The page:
It was bought in 1972 by a group of gay men who converted it into the first gay dance club, called Ripples at the time, in the city. 

Club Ripples has been open for 47 years, but changed ownership to couple John Garcia and Larry Hebert in 1974. By 1994, they owned the bar and the liquor store on site.

Although Ripples faced a declining customer base in recent years, its final night was a return to its heyday of crowded, lively nights.

Ripples used to be packed every night.

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Patrons at Club Ripple dance and mingle in honor of its last night open Saturday, Nov. 30.

Austin Brumblay/Daily Forty-Niner

“We used to be busier than this for years, on certain nights we used to have a line out the door and down to the liquor store pretty often,” Will said. “We had one night called ‘Bear Bar’ where six to eight hundred people would come.”

Will mentioned that nights like “Bear Bar,” had the club overflowing, something that Ripples has lacked in the new millennium.

After the bar’s heyday in the ’90s, however, it became a struggle to fill the establishment. What once felt like a raucous house party was conspicuously empty. The bar used to see over 800 people inside at once, but in the new millennium saw abandoned dance floors and anemic bars.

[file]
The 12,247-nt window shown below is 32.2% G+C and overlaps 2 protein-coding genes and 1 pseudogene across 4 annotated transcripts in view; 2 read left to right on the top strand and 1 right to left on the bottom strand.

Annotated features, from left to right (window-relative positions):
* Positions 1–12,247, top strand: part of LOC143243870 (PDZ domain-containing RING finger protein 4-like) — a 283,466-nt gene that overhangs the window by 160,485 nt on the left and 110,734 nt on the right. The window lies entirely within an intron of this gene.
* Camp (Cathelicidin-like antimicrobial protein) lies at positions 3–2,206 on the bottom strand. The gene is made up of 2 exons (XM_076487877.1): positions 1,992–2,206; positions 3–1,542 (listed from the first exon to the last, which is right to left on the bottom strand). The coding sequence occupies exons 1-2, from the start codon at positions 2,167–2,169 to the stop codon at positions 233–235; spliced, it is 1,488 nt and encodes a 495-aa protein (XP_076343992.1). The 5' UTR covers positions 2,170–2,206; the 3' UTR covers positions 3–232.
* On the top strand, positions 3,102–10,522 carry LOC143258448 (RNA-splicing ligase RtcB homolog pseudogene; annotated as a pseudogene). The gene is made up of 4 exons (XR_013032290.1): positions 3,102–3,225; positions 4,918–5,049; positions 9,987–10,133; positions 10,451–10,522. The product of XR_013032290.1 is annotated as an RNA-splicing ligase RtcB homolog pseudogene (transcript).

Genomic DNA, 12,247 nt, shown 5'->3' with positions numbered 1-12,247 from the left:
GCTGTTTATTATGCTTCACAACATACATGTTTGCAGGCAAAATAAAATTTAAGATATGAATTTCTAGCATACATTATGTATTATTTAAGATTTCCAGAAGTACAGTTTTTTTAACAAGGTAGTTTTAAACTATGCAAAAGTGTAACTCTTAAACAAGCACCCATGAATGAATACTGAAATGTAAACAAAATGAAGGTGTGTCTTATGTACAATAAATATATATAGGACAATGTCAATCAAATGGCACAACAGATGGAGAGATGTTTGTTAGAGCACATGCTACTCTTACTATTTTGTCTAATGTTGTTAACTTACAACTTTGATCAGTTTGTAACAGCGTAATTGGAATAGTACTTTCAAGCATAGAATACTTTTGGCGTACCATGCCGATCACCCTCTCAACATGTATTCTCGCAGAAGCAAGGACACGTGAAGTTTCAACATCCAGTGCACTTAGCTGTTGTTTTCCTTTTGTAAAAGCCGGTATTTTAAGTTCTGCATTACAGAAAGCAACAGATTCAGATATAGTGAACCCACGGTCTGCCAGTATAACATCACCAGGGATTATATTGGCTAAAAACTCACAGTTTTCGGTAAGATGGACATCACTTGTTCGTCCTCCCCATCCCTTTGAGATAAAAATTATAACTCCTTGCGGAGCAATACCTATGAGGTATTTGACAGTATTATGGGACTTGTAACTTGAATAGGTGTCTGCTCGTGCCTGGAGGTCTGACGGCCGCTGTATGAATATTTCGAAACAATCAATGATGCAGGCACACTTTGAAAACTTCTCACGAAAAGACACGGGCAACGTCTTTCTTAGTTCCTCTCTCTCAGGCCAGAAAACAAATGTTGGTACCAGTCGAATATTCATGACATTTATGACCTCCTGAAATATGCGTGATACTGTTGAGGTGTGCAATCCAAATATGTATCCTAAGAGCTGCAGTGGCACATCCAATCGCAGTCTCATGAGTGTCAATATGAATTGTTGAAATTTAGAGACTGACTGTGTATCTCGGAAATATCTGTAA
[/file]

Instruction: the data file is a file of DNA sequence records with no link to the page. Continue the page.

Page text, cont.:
Saturday, Club Ripples recaptured its former glory. The bar was packed for the first time in years.

Will said that the club being crowded on its final night was emblematic of the impact it had on the community.

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Patrons dance on the second-story dance floor at Club Ripple Saturday, Nov. 30.

Austin Brumblay/Daily Forty-Niner

“It says to me that even though people haven’t been here for many years, it tells me that they have good memories about what they experienced here, I’ve seen a lot of people here that I haven’t seen in years,” he said.

Gary Espinoza has been a patron since the ’90s, along with Will, and returned for the club’s final day.

“I can understand the owners are tired, this place has been open for 47 years. I just recently came back. I’ve known Will a long time, for like 25, 30 years. He and I used to come here back in the day,” Espinoza said.

Espinoza has seen many iconic gay bars disappear, and views Ripples as one of the major closures.

“Laguna Beach, Boom Boom Room, and Ozz in Buena Park were the other options and they closed,” he said. “This is the last bastion… All that’s left really is if you go up to LA.”

Espinoza discussed his long-time partner who recently passed away.